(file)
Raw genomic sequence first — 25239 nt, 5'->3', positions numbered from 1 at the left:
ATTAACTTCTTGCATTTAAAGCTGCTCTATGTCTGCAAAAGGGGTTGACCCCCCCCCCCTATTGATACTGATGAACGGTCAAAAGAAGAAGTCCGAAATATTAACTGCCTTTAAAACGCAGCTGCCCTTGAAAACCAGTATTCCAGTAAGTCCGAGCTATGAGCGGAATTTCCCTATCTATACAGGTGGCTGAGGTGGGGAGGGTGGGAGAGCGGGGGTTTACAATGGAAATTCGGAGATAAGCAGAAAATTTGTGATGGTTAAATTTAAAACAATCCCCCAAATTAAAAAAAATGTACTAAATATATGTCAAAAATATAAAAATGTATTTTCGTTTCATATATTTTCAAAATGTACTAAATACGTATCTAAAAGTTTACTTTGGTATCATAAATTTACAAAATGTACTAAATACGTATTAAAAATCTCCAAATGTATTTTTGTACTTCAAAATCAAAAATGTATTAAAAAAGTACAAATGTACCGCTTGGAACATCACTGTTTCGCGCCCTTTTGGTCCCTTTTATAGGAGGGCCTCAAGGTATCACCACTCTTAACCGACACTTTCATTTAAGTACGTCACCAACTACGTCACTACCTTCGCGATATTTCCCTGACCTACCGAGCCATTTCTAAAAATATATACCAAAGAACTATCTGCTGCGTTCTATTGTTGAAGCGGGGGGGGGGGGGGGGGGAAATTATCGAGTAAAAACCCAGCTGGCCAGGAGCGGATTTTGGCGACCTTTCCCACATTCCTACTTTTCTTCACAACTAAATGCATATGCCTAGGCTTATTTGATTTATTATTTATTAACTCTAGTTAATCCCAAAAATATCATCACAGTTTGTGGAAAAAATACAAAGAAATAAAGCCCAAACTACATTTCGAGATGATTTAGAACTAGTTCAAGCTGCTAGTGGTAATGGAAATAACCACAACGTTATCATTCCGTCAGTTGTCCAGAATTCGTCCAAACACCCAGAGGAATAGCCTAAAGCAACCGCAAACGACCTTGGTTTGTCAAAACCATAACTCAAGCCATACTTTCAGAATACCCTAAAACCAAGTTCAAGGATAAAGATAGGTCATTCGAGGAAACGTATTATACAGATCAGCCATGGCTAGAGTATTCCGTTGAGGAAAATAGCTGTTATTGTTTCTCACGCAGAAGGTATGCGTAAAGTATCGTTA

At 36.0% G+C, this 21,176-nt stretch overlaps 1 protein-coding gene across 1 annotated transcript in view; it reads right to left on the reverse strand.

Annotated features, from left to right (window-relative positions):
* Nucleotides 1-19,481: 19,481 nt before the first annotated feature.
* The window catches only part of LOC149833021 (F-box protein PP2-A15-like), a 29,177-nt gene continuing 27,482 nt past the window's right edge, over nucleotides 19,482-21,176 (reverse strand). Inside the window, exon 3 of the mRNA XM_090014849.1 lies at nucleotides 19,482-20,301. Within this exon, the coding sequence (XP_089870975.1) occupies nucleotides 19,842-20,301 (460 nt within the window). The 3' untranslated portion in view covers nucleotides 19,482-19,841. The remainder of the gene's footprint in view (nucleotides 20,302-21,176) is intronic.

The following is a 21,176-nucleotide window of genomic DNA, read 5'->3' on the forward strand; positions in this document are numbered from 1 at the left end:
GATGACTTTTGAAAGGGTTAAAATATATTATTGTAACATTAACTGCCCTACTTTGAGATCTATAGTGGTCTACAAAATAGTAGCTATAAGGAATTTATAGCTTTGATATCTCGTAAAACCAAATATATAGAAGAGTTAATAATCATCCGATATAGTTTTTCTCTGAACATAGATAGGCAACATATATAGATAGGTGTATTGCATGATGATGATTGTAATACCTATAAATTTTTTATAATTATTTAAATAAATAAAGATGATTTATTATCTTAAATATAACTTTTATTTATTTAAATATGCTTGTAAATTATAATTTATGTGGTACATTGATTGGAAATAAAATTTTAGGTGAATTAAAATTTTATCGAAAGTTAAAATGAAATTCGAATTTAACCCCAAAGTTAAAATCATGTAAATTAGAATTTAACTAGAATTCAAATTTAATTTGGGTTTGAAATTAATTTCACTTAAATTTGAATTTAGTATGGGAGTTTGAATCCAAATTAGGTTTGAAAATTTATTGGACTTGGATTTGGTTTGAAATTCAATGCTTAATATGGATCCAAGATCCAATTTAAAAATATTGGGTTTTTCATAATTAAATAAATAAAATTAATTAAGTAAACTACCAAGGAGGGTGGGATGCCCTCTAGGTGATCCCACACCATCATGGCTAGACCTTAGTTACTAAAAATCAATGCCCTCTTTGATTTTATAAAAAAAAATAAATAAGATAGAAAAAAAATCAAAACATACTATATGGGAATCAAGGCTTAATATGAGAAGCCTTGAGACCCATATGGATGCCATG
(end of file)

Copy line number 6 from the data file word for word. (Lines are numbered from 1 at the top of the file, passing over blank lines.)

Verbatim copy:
* The window catches only part of LOC149833021 (F-box protein PP2-A15-like), a 29,177-nt gene continuing 27,482 nt past the window's right edge, over nucleotides 19,482-21,176 (reverse strand). Inside the window, exon 3 of the mRNA XM_090014849.1 lies at nucleotides 19,482-20,301. Within this exon, the coding sequence (XP_089870975.1) occupies nucleotides 19,842-20,301 (460 nt within the window). The 3' untranslated portion in view covers nucleotides 19,482-19,841. The remainder of the gene's footprint in view (nucleotides 20,302-21,176) is intronic.